Following a mandate from the U.S. Supreme Court, the Massachusetts Supreme Judicial Court (SJC) has held that a contractual waiver of class action claims in an employment dispute must be enforced. The plaintiffs in the ongoing case are franchisees who claim they serve as employees of the defendants but are misclassified in order to deny them wages and benefits. They seek repayment of tens of thousands in franchise fees along with damages under the Massachusetts Wage Act, a statute that mandates the tripling of all damage awards.
The plaintiffs hoped to obtain class certification, a move that would allow them to join all similarly situated franchisees in their litigation, thus threatening the defendants with multi-million dollar damages. Class action suits are intended to make litigation feasible for individuals who suffer relatively small damages but are part of large groups of people suffering from similar alleged wrongs. As part of their franchise agreements, however, the plaintiffs agreed to mandatory arbitration of all disputes on individual bases. A lower court refused to enforce the arbitration clause and class action waiver, citing Massachusetts public policy. In reversing, the SJC followed Supreme Court decision holding that class action waivers are enforceable. The SJC concluded that, unless a waiver effectively deprives a plaintiff of the ability to redress complaints, it must be enforced.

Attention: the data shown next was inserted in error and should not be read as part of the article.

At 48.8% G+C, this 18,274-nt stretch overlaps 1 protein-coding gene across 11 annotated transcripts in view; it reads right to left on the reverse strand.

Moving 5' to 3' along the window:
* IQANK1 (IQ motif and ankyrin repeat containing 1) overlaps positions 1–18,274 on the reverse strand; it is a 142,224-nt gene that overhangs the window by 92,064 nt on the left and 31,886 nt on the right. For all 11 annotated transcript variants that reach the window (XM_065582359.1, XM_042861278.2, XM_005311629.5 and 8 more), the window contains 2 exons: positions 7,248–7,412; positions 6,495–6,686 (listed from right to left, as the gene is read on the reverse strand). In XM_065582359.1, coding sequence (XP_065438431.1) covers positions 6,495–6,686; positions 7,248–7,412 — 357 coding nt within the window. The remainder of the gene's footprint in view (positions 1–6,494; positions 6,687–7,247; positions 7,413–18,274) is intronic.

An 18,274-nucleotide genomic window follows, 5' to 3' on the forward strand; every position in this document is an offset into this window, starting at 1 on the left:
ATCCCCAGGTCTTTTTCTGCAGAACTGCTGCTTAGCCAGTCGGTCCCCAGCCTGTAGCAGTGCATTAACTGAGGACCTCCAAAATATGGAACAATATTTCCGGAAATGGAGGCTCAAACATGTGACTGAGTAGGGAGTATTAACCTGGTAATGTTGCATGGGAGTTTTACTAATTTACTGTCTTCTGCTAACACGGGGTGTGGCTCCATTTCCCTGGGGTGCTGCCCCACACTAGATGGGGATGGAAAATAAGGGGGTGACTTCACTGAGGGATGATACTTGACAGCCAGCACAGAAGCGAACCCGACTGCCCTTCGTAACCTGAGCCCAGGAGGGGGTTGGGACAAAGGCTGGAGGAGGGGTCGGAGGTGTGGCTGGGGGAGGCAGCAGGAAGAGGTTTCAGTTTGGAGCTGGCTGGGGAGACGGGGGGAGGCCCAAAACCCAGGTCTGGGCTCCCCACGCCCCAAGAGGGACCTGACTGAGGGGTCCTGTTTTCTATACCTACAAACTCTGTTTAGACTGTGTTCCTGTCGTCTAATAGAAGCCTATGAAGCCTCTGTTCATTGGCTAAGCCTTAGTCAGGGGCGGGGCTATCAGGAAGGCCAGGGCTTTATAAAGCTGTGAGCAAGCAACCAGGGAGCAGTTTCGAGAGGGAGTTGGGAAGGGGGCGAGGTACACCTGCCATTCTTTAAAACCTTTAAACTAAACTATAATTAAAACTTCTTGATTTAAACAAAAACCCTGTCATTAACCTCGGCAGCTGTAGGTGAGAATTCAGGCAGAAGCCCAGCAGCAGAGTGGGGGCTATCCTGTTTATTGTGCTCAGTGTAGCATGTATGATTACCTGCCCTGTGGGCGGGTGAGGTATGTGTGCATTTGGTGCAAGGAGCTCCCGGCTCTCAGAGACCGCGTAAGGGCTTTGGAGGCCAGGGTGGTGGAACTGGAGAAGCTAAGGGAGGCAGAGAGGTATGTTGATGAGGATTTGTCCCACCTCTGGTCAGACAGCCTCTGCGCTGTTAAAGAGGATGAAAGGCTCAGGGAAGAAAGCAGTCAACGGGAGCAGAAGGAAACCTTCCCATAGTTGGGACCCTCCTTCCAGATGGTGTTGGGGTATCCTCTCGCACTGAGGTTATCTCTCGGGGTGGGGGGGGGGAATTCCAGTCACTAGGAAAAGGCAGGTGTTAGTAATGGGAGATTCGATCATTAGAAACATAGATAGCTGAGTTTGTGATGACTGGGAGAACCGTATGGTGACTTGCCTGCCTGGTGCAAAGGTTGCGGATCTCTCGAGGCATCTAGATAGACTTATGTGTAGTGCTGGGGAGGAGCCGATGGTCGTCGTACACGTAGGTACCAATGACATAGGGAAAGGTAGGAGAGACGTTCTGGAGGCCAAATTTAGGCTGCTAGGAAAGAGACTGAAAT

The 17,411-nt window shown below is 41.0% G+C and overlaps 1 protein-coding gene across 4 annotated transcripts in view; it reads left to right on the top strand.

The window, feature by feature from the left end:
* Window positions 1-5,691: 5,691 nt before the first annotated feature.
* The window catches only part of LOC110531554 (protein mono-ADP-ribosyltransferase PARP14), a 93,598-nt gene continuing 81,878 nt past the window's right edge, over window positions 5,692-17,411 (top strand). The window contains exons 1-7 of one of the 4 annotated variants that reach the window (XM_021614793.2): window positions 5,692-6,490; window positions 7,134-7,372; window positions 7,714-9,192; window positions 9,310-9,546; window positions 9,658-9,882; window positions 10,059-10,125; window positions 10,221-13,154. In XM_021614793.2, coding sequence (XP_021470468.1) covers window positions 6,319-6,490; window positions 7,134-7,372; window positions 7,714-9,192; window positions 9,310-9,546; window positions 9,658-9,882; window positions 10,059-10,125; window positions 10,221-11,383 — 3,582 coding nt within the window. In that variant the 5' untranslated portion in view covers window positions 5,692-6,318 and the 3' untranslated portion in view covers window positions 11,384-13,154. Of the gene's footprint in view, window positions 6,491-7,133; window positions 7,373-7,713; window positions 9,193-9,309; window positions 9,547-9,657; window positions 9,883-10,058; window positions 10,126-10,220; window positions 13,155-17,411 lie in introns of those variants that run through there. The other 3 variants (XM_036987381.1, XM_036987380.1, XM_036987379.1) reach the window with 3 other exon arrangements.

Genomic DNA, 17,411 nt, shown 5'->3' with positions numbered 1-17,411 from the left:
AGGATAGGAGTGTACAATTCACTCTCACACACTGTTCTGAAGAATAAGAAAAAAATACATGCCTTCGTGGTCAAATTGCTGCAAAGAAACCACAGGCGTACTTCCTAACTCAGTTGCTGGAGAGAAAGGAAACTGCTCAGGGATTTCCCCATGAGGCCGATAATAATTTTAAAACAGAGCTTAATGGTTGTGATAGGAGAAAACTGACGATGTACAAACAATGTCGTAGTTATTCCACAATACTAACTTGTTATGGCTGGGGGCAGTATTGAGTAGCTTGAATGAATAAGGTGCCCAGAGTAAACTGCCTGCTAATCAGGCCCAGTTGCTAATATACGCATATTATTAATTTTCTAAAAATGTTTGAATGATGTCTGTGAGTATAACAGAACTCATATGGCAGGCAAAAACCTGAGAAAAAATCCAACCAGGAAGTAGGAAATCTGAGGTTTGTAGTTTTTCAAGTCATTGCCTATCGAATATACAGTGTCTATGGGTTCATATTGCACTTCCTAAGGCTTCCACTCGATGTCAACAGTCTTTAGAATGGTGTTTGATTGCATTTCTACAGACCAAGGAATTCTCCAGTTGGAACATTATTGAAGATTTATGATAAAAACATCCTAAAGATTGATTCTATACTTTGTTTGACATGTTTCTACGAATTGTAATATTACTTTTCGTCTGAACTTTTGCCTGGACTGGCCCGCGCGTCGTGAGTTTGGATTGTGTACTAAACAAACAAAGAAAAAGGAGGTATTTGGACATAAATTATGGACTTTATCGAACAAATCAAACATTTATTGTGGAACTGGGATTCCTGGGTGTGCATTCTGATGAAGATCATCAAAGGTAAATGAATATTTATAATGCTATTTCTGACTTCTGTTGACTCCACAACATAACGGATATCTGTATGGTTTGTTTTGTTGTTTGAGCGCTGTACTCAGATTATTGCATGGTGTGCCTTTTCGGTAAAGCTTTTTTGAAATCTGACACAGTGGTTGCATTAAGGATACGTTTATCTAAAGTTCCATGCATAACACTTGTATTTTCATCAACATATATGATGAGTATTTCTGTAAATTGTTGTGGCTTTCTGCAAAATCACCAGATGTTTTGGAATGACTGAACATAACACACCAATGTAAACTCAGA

“The Supreme Court in [AT & T Mobility LLC v. Concepcion] has declared that the inherent conflict between arbitration and class proceedings must be resolved in favor of arbitration, as long as a class waiver does not operate to deny a plaintiff any meaningful remedy,” the SJC wrote. Because each plaintiff sought repayment of franchise fees of between $9,000 and $22,000, they could pursue their individual claims without forming a class of plaintiffs. “Although the magnitude of potential damages is not the sole criterion to be considered in determining whether a claim is remediable in individual arbitration according to the terms of the arbitration agreement, it may be the most important factor,” the court wrote.
The SJC case is Machado v. System4 LLC. It was decided June 12, 2013. While the decision upheld the class action waiver/arbitration clause, the court also concluded that a waiver of the mandatory tripling of damages in the Massachusetts Wage Act was void as contrary to public policy. The plaintiffs in Machado, then can obtain triple damages and payment of their legal fees by the defendants if they establish they were employees who were denied wage payments under the Act. This they must do in individual arbitration proceedings.